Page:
Sun Newspaper Nigeria Herdsmen’s annual killing ritual

Discussion in 'Sun Newspaper Nigeria' started by Uche Atuma, Jan 14, 2018. Views count: 81

  1. Uche Atuma

    Uche Atuma Guest

    There’s nothing new under the sun? Not very true. There are many new things happening everyday. Don’t you watch video clips of impressive scientific and technological innovations every time on social media? The innovations and breakthroughs such as driverless cars, flying cars, etc., underscore the ingenuity of man and his superiority over other beings. Well, there’s nothing new under the sun. Maybe only in Nigeria. Our issues, challenges remain same. Nothing new. We aren’t moving backward, yet not forward at least in the warped perception of some of us that life isn’t sacred anymore. Here, if it’s not Boko Haram, degraded and downgraded, but still recruiting and dispatching young girls to go bomb themselves and others to death, then it’s some mindless cultists killing innocent citizens who are fresh from giving gratitude to God for crossing over into the New Year. Fellow citizens who are looking forward to a happy and prosperous year, just mowed down for nothing. Not really fighting a civil war, but all the same still at war with ourselves. And every time I ask, for what is this worth? Slaughtering fellow beings like animals. But the killing that’s assumed the status of an annual ritual is the herdsmen’s. Seventy-three Nigerians from Benue communities slaughtered in their own homes, on their own land. But it’s not new. It happened in 2017, 2016, 2015. In fact, every year.

    How many of us still remember that almost exactly same time last year, it was the same story of mindless killings by herdsmen in Southern Kaduna? The casualty figure was in the Kaduna episode reportedly as high as 800. The umbrella body for cattle breeders, Miyetti Allah blamed the attacks on the Kaduna farmers on alien herders on a reprisal mission. The blame in the latest Benue slaughter was heaped by the same Miyetti Allah on the Benue State Government’s anti-open grazing law.

    I wrote in this column almost exactly a year ago that after the Boko Haram insurgents, murderous herdsmen have taken the unenviable second position as killers of Nigerian citizens across the country in the recent past.

    Besides slaughtering and maiming farmers in their homes, the finger has been pointed at the herdsmen for being the masterminds of kidnapping and robberies on highways in different parts of the country.

    The way the herdsmen have carried on in the recent years has left the rest of us with the perception that they are above the law or that they enjoy some official protection.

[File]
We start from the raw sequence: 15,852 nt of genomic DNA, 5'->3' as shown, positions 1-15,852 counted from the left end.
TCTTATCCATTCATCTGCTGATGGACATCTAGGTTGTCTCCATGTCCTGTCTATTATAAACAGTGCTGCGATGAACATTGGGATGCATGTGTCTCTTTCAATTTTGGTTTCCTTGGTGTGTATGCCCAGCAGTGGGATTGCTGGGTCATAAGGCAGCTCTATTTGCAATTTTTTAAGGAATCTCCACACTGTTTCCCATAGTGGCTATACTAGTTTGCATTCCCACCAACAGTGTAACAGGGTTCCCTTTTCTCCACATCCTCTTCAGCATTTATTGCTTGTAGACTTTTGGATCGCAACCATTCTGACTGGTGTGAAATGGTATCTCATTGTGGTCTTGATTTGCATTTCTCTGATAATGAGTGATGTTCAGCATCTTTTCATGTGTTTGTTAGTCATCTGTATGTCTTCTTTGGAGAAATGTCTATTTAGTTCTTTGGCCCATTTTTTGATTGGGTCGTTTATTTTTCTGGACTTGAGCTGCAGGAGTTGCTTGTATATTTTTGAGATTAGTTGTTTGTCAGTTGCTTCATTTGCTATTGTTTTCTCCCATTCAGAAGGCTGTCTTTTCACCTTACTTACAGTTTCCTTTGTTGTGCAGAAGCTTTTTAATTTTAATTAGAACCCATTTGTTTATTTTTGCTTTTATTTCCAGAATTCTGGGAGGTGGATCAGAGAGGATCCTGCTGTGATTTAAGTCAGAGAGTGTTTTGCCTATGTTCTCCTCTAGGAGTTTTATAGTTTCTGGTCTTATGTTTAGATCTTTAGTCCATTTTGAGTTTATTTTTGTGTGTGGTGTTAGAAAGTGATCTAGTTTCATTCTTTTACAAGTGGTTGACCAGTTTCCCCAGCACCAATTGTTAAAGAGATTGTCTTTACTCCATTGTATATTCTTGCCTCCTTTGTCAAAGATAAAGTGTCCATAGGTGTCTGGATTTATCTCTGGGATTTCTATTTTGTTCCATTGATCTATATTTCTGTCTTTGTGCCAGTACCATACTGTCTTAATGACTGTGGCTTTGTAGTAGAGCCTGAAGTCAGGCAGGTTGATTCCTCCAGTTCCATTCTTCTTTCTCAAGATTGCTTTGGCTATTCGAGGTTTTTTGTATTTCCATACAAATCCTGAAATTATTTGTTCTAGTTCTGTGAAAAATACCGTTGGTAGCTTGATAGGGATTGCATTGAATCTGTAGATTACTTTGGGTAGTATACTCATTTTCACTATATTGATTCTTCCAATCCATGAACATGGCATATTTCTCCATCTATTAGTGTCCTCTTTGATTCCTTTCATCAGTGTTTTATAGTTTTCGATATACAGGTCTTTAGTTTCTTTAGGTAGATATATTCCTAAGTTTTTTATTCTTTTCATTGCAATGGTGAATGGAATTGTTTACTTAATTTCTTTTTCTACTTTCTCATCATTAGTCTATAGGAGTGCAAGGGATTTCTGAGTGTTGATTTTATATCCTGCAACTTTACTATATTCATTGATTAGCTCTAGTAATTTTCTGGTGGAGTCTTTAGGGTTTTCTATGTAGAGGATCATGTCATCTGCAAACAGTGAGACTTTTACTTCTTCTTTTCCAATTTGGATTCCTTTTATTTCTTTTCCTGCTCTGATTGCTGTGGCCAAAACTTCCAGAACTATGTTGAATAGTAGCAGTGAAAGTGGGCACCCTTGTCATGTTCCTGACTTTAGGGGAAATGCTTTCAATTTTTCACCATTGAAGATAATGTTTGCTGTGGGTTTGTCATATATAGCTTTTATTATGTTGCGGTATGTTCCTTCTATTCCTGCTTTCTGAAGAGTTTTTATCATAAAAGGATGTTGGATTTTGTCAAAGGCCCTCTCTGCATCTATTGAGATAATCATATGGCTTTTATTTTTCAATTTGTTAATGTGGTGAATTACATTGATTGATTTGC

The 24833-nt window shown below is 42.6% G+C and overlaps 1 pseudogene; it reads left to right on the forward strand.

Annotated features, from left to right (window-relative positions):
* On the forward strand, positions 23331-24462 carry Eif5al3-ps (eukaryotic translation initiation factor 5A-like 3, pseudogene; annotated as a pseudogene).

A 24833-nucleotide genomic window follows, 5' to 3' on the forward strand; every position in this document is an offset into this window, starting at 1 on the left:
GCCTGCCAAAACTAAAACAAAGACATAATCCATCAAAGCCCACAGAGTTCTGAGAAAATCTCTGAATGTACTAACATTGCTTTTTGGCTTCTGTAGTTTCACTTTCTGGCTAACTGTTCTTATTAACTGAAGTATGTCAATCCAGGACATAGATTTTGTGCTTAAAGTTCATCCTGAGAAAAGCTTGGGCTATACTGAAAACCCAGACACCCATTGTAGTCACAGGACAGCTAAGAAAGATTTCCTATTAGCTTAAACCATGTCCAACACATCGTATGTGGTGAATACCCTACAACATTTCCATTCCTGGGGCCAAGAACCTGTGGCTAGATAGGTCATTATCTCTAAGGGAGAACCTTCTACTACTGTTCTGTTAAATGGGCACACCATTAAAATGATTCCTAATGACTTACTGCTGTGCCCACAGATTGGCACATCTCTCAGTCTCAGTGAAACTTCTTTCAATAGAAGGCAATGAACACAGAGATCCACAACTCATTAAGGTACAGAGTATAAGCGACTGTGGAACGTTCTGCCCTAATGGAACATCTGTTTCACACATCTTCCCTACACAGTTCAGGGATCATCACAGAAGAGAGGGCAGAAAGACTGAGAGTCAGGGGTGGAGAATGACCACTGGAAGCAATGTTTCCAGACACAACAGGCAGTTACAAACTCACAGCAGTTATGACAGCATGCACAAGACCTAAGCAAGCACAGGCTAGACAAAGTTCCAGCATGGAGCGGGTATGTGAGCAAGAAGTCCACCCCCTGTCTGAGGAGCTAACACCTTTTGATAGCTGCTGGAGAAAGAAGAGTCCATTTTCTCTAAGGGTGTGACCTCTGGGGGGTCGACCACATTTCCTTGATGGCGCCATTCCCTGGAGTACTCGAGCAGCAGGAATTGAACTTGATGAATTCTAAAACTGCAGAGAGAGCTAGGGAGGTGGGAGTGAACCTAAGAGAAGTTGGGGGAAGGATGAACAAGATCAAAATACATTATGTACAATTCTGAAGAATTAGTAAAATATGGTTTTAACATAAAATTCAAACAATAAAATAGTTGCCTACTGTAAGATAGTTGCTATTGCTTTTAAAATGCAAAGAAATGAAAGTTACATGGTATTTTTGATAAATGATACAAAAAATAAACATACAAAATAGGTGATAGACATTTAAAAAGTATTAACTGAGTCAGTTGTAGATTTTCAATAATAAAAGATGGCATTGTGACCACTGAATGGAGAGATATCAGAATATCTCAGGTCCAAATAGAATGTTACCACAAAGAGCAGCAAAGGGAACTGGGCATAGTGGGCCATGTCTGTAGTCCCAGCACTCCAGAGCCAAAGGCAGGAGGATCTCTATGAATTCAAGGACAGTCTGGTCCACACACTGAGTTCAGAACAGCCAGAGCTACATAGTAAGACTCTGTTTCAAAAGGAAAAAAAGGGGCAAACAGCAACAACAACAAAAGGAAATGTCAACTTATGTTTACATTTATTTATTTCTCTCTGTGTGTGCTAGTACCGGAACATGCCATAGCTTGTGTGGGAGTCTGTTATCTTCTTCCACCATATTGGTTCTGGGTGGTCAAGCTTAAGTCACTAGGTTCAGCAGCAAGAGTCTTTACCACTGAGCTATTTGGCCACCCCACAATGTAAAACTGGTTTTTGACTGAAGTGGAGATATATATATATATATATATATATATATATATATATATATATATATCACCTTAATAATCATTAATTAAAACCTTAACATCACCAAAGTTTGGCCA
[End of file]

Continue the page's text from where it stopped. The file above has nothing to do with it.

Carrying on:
Yes, it’s good to eat beef. And the cattle trade is contributing to the country’s GDP, but must that be at the expense of the lives of other Nigerians? If the cattle herders must enjoy the freedom to search for greener pastures for their herds, must the farmers then not be free to grow their crops? Aren’t the farmers too not in the quest for their livelihood and also contributing to the nation’s economy?

    Official reactions when these senseless killings happen hardly give any assurance that the present administration and even the previous ones had any permanent solution.

    After the Kaduna incident last year, the Presidency announced that a squadron of mobile policemen would be stationed in Southern Kaduna. Two battalions of the Army would also be set up in the area. But if that had worked for Southern Kaduna, it didn’t help the Benue people who have become perpetual victims of the vicious herdsmen’s attacks.

    Now, President Muhammadu Buhari has directed the Inspector general of Police to relocate to Benue. Will that stop attacks in Plateau, Kaduna, Kogi, Enugu and other areas where the murderous herders have their tentacles.

    Similarly, the Senate President Bukola Saraki last year promised the Senate would investigate the Southern Kaduna killings. Whatever came out of the investigation didn’t stop the latest Benue attacks. The same Senate president had directed the members of the relevant committee to cut short their vacation to probe the Benue massacre. There’s indeed nothing new under the sun in Nigeria. Every time what you have is “a rash of official reactions to avoidable deaths that would yield nothing for the dead and little promise for the living.” Exactly my words in this column last year.

    And in April 2016, after the herdsmen attacked the Agatu in Benue and many other farming communities in four geo-political zones, the Presidency issued the following statement: “Ending the recent upsurge of attacks on communities by herdsmen reportedly armed with sophisticated weapons is now a priority on the Buhari administration’s agenda for enhanced national security and the Armed Forces and Police have clear instructions to take all necessary action to stop the carnage.” But has this changed anything?

    The Federal Government is now packaging cattle colonies, which the Minister of Agriculture, Chief Audu Ogbeh is speaking about with sugar coated tongue. I won’t win any trophy to predict that cattle colonies won’t work. Before you embark on your utopian cattle colonies, why not let us first have a national dialogue on how we can live together and relate to one another peacefully as Nigerians? It’s time we sat at the table and resolve to end these mindless killings.

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